Existential Folk Art

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Purvis Young and Ricardo Manuel Díaz offer a darker, deeper vision of folk art.

Allison Hersh
For the Savannah Morning News
April 23, 2005

Folk art typically brings to mind charming handcrafted quilts, walking sticks and furniture. However, two solo exhibits on display at the Hurn Museum of Contemporary Folk Art provide a radically different definition of folk art.

Together, "Purvis Young: Urban Painter" and "Ricardo Manuel Díaz: Reality Out of Grayness" offer a much darker, deeper vision of folk art, expanding the definition of this vernacular genre to include a broad range of existential experiences. Using contrasting styles and conceptual approaches, Young and Díaz explore themes of alienation, powerlessness and transcendence in their mixed-media paintings.

"It's interesting to see the work side by side because both artists are exploring the human condition in very different ways," said Valerie Sottile, director of the Hurn Museum of Contemporary Folk Art, which opened its doors last fall.

Part of the mission of the Hurn Museum of Contemporary Folk Art is to provide a richer understanding of folk art and to comprehend its relationship to fine art in clearer, more focused terms, she said. Exhibiting concurrent solo exhibits by two very different artists provides the creative and conceptual spark to begin a heated dialogue about the intimate relationship between folk art and fine art.

Young is a celebrated "outsider artist" whose work is included in permanent collections at the High Museum of Art, the Smithsonian American Art Museum and the Corcoran Museum of Art and has been featured in Art in America and ARTNews, juxtaposes images of the mythic and the mundane in his paintings, exploring the nature of divinity in everyday life.

"Purvis Young's work explores the city, the man and the system," said Sottile. "His work has a lot of color and is quite universal."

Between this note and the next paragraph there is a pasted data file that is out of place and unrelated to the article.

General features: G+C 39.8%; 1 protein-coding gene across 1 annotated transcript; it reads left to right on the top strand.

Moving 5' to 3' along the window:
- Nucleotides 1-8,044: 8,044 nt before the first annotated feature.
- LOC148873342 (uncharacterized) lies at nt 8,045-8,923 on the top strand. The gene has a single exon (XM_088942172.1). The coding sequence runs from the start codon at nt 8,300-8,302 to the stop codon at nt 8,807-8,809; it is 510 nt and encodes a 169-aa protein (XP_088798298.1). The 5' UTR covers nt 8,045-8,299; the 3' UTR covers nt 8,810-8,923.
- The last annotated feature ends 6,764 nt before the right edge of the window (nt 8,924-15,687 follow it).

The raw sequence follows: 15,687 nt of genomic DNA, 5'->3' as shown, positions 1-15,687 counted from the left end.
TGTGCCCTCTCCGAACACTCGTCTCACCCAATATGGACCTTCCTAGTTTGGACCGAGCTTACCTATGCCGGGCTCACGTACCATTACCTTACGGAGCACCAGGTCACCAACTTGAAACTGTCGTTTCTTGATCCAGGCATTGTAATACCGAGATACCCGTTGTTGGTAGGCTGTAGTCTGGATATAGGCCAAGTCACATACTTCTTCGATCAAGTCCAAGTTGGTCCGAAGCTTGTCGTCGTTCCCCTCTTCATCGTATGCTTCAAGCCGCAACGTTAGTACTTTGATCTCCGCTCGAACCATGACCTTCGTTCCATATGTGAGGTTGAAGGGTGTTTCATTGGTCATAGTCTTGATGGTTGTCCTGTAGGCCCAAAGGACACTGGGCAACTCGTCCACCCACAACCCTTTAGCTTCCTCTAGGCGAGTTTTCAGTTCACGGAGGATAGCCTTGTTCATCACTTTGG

The paintings exhibited by Young, most of which are on loan from Skot Foreman Fine Art in Atlanta, include work from the early 1970s through the present, illustrating the evolution of a haunting talent. Young draws much of his inspiration from urban scenes he has witnessed in the Overtown area of Miami and from the social and economic injustices he has witnessed first-hand.

"The street is real life," Young once said. "You come out here and feel the workings of the world. That's all you need to be an artist."

As a former prison inmate, this Miami artist also has a fascination with locks, restraint and confinement that runs through his work. "Locked Up," a portrait from the early 1970s, features abstracted human figures supporting a large black padlock in an examination of the psychology of confinement. His 2001 painting "Behind Bars" depicts expressionistic human forms accented with bright yellow and pink brush strokes imprisoned behind black crosshatches, extending the metaphor of confinement into his painting style.

"Middle Passage," a chilling composition that focuses on the slave trade, focuses on a chocolate-skinned deity gazing down upon a single boat loaded with abstracted ebony figures. As the boat is tossed through the waves, red and blue paint pour down from the sky in a storm of blood and rain. The entire image has been scrawled on the inside of a metal florescent light housing, demonstrating Young's industrious talent for using found materials in his work.

Young represents the human form through a series of undifferentiated black squiggles, often tightly clustered to suggest faceless crowds. Using earthy hues and frenetic brushstrokes, he often inserts large, childlike faces of angels hovering over the crowds, suggesting a higher power that reigns supreme. White horses recur in many of his compositions as a symbol of freedom, hope and transcendence from earth's mortal coil.

For Díaz, an accomplished artist who originally hails from Cuba, there is no such symbol of hope, no escape from the cruel, merciless maze of life. In "Waiting," Díaz portrays a black silhouette of a person with two right arms dangling from a rope, extending one arm in a fist in a gesture that can be read as one of boredom or defiance. A mottled gray background suggests industrial materials like concrete, serving as a symbol of humanity's lifelong imprisonment.

Díaz delights in arranging nude figures in a row until they resemble a powerless army, blending together to form the outline of picket fences. In his work, people stand within inches of one another yet are hopelessly isolated and disconnected, serving as a powerful visual metaphor for the human condition.

In works like "Figura," he applies paint in thick, pasty, architectural strokes to form a stucco-like surface from which spectral human forms emerge, as if from some chaotic primordial matrix.

Together, these two exhibits of paintings by Young and Díaz offer a prescient, thoughtful meditation on the complex nature of human existence. As each artist explores the darker side of life on the street, behind bars or at the end of a rope, he bravely records his journey with a paint brush.

"The message is so powerful in both of these exhibits," says Michael Sottile, co-founder of the Hurn Museum of Contemporary Folk Art. "This museum has added a dignity, a respect and an awareness to folk art. We've been very encouraged by the response we've received to these exhibits."